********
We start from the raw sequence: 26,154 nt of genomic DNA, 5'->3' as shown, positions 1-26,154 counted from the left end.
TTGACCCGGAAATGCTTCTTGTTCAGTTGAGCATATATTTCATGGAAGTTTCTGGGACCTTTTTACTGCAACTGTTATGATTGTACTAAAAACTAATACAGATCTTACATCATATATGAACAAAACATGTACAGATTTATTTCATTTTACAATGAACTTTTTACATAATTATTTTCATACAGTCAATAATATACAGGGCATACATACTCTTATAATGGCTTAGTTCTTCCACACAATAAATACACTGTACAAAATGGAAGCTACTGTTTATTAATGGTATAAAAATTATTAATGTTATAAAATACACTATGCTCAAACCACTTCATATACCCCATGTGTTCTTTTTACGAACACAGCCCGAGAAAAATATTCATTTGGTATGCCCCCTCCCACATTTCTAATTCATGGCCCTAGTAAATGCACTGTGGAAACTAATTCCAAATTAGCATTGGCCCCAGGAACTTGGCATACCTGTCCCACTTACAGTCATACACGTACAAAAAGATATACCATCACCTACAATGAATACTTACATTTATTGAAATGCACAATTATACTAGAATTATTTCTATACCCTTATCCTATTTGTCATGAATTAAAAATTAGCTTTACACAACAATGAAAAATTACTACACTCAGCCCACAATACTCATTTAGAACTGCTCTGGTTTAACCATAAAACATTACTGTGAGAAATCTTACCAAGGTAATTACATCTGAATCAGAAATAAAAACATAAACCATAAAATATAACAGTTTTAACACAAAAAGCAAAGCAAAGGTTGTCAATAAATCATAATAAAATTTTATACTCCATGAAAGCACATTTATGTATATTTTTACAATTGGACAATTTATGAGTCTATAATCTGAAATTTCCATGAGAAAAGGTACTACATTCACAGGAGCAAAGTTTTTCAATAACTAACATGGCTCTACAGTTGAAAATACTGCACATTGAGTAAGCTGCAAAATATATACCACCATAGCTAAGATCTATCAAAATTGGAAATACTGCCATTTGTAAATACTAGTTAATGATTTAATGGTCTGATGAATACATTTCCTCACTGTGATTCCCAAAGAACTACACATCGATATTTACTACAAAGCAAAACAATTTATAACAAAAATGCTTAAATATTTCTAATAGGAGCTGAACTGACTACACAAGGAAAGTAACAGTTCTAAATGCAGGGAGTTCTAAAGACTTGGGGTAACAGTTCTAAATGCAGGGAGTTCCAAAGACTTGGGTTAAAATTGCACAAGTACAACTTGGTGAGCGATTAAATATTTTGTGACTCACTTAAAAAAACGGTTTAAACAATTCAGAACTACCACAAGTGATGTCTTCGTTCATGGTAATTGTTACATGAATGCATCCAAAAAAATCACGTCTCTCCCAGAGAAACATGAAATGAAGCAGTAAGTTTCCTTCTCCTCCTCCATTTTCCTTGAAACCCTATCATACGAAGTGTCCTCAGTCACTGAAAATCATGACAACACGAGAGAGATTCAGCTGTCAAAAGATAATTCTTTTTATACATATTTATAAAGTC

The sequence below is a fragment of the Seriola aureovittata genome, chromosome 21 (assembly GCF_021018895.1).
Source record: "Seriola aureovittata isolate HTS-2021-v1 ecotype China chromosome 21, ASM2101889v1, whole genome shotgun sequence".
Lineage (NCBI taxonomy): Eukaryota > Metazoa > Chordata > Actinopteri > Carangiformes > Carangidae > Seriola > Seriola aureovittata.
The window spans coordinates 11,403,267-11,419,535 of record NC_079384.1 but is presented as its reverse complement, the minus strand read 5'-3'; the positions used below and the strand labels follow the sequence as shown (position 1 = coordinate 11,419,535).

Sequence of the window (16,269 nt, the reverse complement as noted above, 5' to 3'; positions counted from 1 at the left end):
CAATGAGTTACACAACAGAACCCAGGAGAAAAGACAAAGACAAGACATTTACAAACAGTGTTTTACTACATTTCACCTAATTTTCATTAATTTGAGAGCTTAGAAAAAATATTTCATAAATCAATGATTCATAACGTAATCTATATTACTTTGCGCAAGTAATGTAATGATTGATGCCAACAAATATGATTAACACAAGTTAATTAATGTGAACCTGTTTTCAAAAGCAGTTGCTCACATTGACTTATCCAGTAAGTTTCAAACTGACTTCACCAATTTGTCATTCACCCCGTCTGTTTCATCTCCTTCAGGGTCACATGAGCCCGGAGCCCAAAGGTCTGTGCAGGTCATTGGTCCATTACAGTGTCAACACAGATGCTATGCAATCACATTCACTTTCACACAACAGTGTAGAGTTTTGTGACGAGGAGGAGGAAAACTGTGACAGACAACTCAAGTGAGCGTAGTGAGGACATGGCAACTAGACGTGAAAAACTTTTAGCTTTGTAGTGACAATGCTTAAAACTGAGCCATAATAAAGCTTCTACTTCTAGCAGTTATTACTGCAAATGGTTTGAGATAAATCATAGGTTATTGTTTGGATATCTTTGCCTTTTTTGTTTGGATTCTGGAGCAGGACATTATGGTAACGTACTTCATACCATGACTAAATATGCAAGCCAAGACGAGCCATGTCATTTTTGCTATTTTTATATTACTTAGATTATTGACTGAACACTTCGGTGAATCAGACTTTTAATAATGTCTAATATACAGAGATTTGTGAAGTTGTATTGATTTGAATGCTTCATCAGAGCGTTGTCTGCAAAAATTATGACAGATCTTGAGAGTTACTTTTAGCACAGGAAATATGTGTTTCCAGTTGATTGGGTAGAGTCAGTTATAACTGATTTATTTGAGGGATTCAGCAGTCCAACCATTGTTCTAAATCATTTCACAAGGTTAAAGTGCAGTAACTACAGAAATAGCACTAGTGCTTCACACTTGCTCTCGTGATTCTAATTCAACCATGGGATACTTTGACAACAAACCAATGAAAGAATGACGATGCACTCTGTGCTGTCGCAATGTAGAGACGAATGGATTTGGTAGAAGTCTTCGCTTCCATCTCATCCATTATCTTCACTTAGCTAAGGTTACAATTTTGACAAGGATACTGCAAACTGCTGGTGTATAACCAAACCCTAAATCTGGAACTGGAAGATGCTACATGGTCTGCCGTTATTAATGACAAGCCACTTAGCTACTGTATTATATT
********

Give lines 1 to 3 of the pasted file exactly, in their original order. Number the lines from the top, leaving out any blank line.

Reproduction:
We start from the raw sequence: 26,154 nt of genomic DNA, 5'->3' as shown, positions 1-26,154 counted from the left end.
TTGACCCGGAAATGCTTCTTGTTCAGTTGAGCATATATTTCATGGAAGTTTCTGGGACCTTTTTACTGCAACTGTTATGATTGTACTAAAAACTAATACAGATCTTACATCATATATGAACAAAACATGTACAGATTTATTTCATTTTACAATGAACTTTTTACATAATTATTTTCATACAGTCAATAATATACAGGGCATACATACTCTTATAATGGCTTAGTTCTTCCACACAATAAATACACTGTACAAAATGGAAGCTACTGTTTATTAATGGTATAAAAATTATTAATGTTATAAAATACACTATGCTCAAACCACTTCATATACCCCATGTGTTCTTTTTACGAACACAGCCCGAGAAAAATATTCATTTGGTATGCCCCCTCCCACATTTCTAATTCATGGCCCTAGTAAATGCACTGTGGAAACTAATTCCAAATTAGCATTGGCCCCAGGAACTTGGCATACCTGTCCCACTTACAGTCATACACGTACAAAAAGATATACCATCACCTACAATGAATACTTACATTTATTGAAATGCACAATTATACTAGAATTATTTCTATACCCTTATCCTATTTGTCATGAATTAAAAATTAGCTTTACACAACAATGAAAAATTACTACACTCAGCCCACAATACTCATTTAGAACTGCTCTGGTTTAACCATAAAACATTACTGTGAGAAATCTTACCAAGGTAATTACATCTGAATCAGAAATAAAAACATAAACCATAAAATATAACAGTTTTAACACAAAAAGCAAAGCAAAGGTTGTCAATAAATCATAATAAAATTTTATACTCCATGAAAGCACATTTATGTATATTTTTACAATTGGACAATTTATGAGTCTATAATCTGAAATTTCCATGAGAAAAGGTACTACATTCACAGGAGCAAAGTTTTTCAATAACTAACATGGCTCTACAGTTGAAAATACTGCACATTGAGTAAGCTGCAAAATATATACCACCATAGCTAAGATCTATCAAAATTGGAAATACTGCCATTTGTAAATACTAGTTAATGATTTAATGGTCTGATGAATACATTTCCTCACTGTGATTCCCAAAGAACTACACATCGATATTTACTACAAAGCAAAACAATTTATAACAAAAATGCTTAAATATTTCTAATAGGAGCTGAACTGACTACACAAGGAAAGTAACAGTTCTAAATGCAGGGAGTTCTAAAGACTTGGGGTAACAGTTCTAAATGCAGGGAGTTCCAAAGACTTGGGTTAAAATTGCACAAGTACAACTTGGTGAGCGATTAAATATTTTGTGACTCACTTAAAAAAACGGTTTAAACAATTCAGAACTACCACAAGTGATGTCTTCGTTCATGGTAATTGTTACATGAATGCATCCAAAAAAATCACGTCTCTCCCAGAGAAACATGAAATGAAGCAGTAAGTTTCCTTCTCCTCCTCCATTTTCCTTGAAACCCTATCATACGAAGTGTCCTCAGTCACTGAAAATCATGACAACACGAGAGAGATTCAGCTGTCAAAAGATAATTCTTTTTATACATATTTATAAAGTC

The sequence below is a fragment of the Seriola aureovittata genome, chromosome 21 (assembly GCF_021018895.1).